The Best Shortcuts to Avoid When Picking a Theme for Your Website

Picking the correct theme for your website is one of the most important decisions you’ll make as a web designer, even if you are only designing your own website. It’s as important as choosing the right hosting for your website. If you pick the wrong theme, visitors will click away from your site much more quickly. If you pick the correct theme, visitors will stay much longer. This means they will click on more ads, buy more products, and sign up for more newsletters. No matter what the goal of your website, the right theme will help immensely.

Choosing the correct theme can be quite a lengthy process, so you may be tempted to use some of the common shortcuts available to web designers. However, these shortcuts will not only mean that your website doesn’t look as good as it should, they will cause your site to look the same as millions of other websites on the Internet. This is almost worse than the design not being optimal.

The first shortcut to avoid: Overlooking symmetry

It may be tempting to not work on making your website as symmetrical as possible. Symmetry seems like a minor detail in web design. It certainly isn’t the most eye-catching aspect of a website’s theme. However, it may just be the most important. Symmetry is not only pleasing to look at, it helps visitors digest the information you want to give them. If you don’t worry about lining everything up and instead throw all of your content on your website as quickly as possible, your site will be much less effective.

The second shortcut to avoid: Having more than one function per page

Designing many pages takes longer than simply designing a few pages. This self-evident statement is the cause of many designers using themes that have too many pieces of information per page. Many available themes make it easy to have a call-to-action, blog, and shopping cart on every page, and many web designers do this. However, the average visitor can only really process one piece of important information per page.

The third shortcut to avoid: Placing too much media on a page

Many websites these days try to stand out by having music and videos autoplay and by having many images. A number of commonly used themes are available that suit this style of website design. While this sort of design may seem like it provides an exciting experience for the viewer, it is actually overwhelming. This is especially true if the website in question has multiple popups, which a sizable number of websites still do for some reason. Not only will all of this content cause the visitor to be overwhelmed, your website will load considerably more slowly, no matter how good the hosting for your website is. Even if the visitor doesn’t leave the site immediately (and many of them will), they will likely not come back to it. It is more work to choose a few pieces of quality media rather than a large quantity of mediocre audio, video, and images, but it is worth it in the long run if you truly want your website to be successful.

The fourth shortcut to avoid: Using the default color scheme

All website themes have a default color scheme as an integral part of their design. Some of them have very well-chosen colors that work well in this context. Many of them, however, do not. Thankfully, most themes offer their users a choice of colors. Do the work of choosing the right colors, and visitors will like your site more. Their is a whole field of academia devoted to studying people’s perception of and feelings about different colors, but you don’t need to study for hours and hours to find colors that work for your site. Keep it simple. Choose colors that are both unique, and pleasing to the eye. Generally, lighter shades are better for the background, but don’t use white. The brightness can hurt a visitor’s eyes after a short while and cause them to leave your website prematurely. A light blue might be a better choice.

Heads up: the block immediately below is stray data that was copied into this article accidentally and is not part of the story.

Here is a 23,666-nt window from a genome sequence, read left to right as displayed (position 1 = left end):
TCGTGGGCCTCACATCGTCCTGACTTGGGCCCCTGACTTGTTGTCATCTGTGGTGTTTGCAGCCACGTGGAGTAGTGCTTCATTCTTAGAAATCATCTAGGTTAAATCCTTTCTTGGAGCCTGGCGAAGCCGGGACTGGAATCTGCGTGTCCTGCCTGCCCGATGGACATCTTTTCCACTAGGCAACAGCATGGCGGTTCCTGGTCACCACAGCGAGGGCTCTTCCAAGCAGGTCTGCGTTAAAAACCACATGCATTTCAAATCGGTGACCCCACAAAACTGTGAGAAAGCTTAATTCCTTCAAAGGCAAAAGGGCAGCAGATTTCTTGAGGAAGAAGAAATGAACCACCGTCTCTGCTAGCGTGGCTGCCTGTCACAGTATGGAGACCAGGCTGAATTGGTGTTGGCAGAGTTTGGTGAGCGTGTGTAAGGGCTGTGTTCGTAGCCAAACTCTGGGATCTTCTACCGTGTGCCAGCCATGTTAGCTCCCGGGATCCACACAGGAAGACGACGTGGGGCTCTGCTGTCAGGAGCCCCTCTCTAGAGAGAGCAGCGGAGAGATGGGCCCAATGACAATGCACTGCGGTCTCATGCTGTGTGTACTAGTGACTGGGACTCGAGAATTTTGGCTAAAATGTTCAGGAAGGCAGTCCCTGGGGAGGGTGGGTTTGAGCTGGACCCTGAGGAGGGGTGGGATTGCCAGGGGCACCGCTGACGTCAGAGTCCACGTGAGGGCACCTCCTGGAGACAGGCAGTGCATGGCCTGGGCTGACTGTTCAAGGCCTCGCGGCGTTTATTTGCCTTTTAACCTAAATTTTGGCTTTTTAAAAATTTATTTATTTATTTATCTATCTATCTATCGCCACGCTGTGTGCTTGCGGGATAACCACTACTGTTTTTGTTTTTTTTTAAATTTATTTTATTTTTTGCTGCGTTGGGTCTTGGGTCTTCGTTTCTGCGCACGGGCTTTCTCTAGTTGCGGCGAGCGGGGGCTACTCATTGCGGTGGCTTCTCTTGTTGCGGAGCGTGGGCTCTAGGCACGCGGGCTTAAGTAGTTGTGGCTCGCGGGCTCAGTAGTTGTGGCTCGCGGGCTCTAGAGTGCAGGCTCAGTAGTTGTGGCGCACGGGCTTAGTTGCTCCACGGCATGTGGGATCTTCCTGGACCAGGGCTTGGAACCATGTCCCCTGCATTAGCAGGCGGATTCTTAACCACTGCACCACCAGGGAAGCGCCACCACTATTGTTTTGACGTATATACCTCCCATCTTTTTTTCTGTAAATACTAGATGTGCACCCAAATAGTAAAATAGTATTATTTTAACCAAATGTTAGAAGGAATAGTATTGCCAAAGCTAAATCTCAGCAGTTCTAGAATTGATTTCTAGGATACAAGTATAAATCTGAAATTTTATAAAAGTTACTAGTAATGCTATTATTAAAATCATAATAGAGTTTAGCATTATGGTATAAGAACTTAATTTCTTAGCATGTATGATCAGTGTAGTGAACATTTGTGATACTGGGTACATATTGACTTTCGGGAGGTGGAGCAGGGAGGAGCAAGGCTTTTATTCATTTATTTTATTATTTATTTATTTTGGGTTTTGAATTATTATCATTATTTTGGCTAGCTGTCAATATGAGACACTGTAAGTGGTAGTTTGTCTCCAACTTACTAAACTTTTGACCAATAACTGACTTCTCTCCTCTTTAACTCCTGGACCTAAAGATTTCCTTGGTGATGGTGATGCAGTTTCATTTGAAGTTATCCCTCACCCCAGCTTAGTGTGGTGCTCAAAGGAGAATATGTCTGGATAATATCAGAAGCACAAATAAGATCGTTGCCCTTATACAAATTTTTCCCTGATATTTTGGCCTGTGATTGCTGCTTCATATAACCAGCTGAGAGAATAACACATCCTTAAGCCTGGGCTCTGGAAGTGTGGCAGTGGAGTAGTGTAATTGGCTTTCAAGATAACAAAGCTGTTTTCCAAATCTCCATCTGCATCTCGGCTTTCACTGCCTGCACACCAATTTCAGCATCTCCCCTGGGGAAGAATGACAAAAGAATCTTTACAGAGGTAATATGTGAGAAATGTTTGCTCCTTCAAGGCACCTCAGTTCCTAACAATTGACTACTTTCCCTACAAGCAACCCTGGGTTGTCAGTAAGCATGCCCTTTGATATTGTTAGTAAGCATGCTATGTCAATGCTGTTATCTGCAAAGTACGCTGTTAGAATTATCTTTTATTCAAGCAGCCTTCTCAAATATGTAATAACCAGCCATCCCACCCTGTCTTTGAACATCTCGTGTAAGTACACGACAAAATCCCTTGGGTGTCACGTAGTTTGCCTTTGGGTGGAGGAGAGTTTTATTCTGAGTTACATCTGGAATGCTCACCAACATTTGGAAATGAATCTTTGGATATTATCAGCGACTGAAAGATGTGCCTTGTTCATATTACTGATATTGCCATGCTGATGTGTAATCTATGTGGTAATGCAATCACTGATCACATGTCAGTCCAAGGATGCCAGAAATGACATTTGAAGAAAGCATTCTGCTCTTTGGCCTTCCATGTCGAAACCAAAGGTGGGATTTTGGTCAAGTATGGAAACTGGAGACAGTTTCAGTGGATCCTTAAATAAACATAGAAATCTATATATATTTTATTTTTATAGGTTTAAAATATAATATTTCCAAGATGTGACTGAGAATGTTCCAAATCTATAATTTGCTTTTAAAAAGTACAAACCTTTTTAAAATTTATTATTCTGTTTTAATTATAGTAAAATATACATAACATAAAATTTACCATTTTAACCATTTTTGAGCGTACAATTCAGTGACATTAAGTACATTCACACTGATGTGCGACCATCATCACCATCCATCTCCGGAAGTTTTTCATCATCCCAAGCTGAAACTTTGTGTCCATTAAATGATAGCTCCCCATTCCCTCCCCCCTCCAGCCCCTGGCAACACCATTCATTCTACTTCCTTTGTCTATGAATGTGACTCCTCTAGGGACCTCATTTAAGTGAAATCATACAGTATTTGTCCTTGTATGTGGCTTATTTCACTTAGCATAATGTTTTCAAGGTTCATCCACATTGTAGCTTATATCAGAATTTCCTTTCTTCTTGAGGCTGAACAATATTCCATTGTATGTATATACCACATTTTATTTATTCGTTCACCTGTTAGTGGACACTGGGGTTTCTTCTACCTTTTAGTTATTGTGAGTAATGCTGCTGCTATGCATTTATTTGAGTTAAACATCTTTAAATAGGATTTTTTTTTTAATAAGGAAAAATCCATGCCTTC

The fifth (and most common) shortcut to avoid: No clear message

This might not sound like a problem caused by taking a shortcut with the theme. However, a focus on a theme that simply looks pretty as opposed to helping convey necessary information is, in fact, the most common culprit for a website that has no clear message. Many website owners spend hours upon hours choosing the prettiest theme they can find, and then put the actual content up without a second thought. Many modern websites are evidence of this common mistake.

As most themes available these days are simply designed for aesthetics, it is difficult to find one that puts the focus on information. A good rule of thumb is that all uses of contrasting color in a theme should highlight information, rather than simply look good. Of course, that means that there shouldn’t be contrasting colors in other places, like around the edges of the page.

Maintaining your original theme: It’s harder than you might think

You might think your website design work is over once you’ve avoided all of these pitfalls and come up with a beautiful and functional theme. However, it is really just beginning. For example, look at the first principle mentioned in this article: symmetry. As you continue to create new pages and add information to existing pages, it can be very hard to maintain a symmetrical design. If you are ever tempted to be lazy and not maintain your design, think about your competitors. There are millions and millions of them, and you have to beat at least 99% of them to be even reasonably successful. There are many website owners out there who are working tirelessly to not only maintain their websites, but to innovate with their designs and content. If you don’t do this as well, you have a much smaller chance of having a successful site.


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